Star Trek has always been about promoting diversity and accepting people for who they are, so, when Simon Pegg revealed that Hikaru Sulu would come out as gay in Star Trek Beyond, it seemed like a choice in line with what creator Gene Roddenberry had always planned for Star Trek. The move was motivated by a desire to pay tribute to George Takei, who came out in 2005 as gay and who portrayed Sulu in the original Star Trek series and feature films, as much as it was a move to introduce the franchise's first openly gay character, but Takei wasn't impressed.
George Takei Isn't On Board With The New Direction For Hikaru Sulu In Star Trek BeyondGeorge Takei reveals two very important reasons for his opposition to a gay Sulu in Star Trek Beyond, reports the Hollywood Reporter. First, and more importantly to Takei and to loyal Star Trek traditionalists, making Hikaru Sulu a gay character was not something the Star Trek creator, Gene Roddenberry, was open to in the first place. The original series was in its third season and had tackled numerous controversial issues, so Roddenberry was against stirring up anymore hard social issues that might risk the future of the series, even though he was respectful and supportive of the 60s gay movement, says Takei.
"I'm delighted that there's a gay character," the original Hikaru Sulu says. "Unfortunately, it's a twisting of Gene's creation, to which he put in so much thought. I think it's really unfortunate."
Additionally, making Sulu gay in a Star Trek timeline that predates the events of the original Star Trek series implies that Sulu has been openly gay and married with a child, only to later find himself in a position where his sexuality was a source of embarrassment. Takei says this doesn't make sense, especially for the more enlightened 23rd century in which Star Trek takes place. Instead, George had hoped to convince the Star Trek Beyond production team to introduce a new gay character and leave the Sulu character alone.
"I told him, 'Be imaginative and create a character who has a history of being gay, rather than Sulu, who had been straight all this time, suddenly being revealed as being closeted.' "
Star Trek Beyond Kept Their Gay Sulu In Spite Of George Takei's ProtestsRolling Stone reports that Simon Pegg and Zachary Quinto, who is an openly gay actor, have since responded to George Takei's criticism of the decision to make Sulu gay in Star Trek Beyond. Simon Pegg was the first to take Takei's words to heart, probably because, in addition to playing Star Trek Beyond's Scotty, he also co-wrote the story for the film and had direct involvement in the decision to make Sulu a gay character. In reacting to George's comments, Simon says he thinks Gene Roddenberry would have been supportive of the idea to create a gay story arc for Sulu.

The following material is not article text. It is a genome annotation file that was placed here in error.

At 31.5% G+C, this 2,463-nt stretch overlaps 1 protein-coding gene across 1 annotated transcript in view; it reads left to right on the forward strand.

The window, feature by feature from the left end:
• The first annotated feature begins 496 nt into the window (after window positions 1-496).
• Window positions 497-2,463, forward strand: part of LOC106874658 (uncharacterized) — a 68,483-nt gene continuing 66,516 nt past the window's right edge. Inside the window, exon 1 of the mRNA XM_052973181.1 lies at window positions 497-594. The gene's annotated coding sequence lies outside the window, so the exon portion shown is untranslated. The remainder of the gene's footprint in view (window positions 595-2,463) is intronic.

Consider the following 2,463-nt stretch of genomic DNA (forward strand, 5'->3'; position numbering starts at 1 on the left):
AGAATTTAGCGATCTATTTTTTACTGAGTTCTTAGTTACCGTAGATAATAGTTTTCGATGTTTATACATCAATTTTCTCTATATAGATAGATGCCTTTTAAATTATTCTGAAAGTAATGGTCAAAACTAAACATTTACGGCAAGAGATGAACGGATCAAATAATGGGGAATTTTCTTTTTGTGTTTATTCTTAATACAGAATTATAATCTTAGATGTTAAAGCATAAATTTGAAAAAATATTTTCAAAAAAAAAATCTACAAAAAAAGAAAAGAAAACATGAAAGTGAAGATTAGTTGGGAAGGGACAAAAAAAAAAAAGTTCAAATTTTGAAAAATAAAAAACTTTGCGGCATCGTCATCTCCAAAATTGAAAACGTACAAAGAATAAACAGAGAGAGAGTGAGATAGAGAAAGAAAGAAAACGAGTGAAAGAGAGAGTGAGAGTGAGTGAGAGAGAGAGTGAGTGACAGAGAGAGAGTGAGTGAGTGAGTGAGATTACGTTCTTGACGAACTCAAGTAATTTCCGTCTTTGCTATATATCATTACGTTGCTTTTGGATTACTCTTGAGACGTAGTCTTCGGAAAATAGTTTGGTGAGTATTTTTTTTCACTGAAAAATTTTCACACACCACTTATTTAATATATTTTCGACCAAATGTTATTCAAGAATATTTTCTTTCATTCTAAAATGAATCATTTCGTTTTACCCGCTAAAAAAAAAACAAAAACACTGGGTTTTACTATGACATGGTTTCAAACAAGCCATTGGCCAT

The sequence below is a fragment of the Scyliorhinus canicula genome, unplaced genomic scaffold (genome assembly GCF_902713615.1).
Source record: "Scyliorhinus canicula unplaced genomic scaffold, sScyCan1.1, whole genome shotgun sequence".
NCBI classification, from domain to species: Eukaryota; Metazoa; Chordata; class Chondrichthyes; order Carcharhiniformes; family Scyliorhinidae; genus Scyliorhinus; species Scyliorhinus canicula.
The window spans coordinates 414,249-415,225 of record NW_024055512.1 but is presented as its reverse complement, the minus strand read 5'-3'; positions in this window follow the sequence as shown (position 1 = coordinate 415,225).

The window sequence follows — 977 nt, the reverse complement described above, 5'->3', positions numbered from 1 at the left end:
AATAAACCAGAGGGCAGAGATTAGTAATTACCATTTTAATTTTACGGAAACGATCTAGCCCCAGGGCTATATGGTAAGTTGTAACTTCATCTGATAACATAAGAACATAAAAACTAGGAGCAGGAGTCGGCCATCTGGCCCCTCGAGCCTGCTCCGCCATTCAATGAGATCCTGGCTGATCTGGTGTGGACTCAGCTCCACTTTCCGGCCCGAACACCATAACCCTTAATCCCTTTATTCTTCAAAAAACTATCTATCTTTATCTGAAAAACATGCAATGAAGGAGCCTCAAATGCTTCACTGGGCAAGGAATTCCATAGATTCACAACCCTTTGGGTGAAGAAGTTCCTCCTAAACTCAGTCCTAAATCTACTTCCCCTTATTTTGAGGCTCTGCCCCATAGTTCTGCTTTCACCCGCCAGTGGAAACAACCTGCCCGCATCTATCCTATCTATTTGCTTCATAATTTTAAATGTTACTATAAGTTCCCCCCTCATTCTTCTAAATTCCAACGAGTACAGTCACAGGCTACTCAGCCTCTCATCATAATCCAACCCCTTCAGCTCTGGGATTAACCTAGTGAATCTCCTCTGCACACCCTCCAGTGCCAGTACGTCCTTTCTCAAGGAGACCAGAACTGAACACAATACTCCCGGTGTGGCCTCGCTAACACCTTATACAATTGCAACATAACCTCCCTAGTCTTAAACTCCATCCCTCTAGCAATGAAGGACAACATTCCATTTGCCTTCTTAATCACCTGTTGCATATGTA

"I have huge love and respect for George Takei, his heart, courage and humor are an inspiration," Pegg responded. "However, with regards to his thoughts on our Sulu, I must respectfully disagree with him."
Of course, the old standby excuse created by J.J. Abrams with the first rebooted film in the franchise is that this story arc, like the previous films, exists in an alternate timeline.
"Our Trek is an alternate timeline with alternate details," the Star Trek Beyond co-writer added. "Whatever magic ingredient determines our sexuality was different for Sulu in our timeline. I like this idea because it suggests that in a hypothetical multiverse, across an infinite matrix of alternate realities, we are all LGBT somewhere. Whatever dimension we inhabit, we all just want to be loved by those we love (and I love George Takei)."
Like George, Zachary Quinto is an openly gay actor and takes pride in his involvement with the LGBT community, so it's understandable that Quinto was hurt by Takei's disapproval. Even in his dealings with the late Leonard Nimoy, Zachary has always seemed the most eager for approval and acceptance by the original Star Trek cast, so the emotion of his reaction can be felt in his words.
"As a member of the LGBT community myself, I was disappointed by the fact that George was disappointed," says Star Trek Beyond's Quinto. "I think any member of the LGBT community that takes issue with the normalized and positive portrayal of members of our community in Hollywood and in mainstream blockbuster cinema."
Star Trek Beyond will warp into theaters on July 22.
[Image by CBS]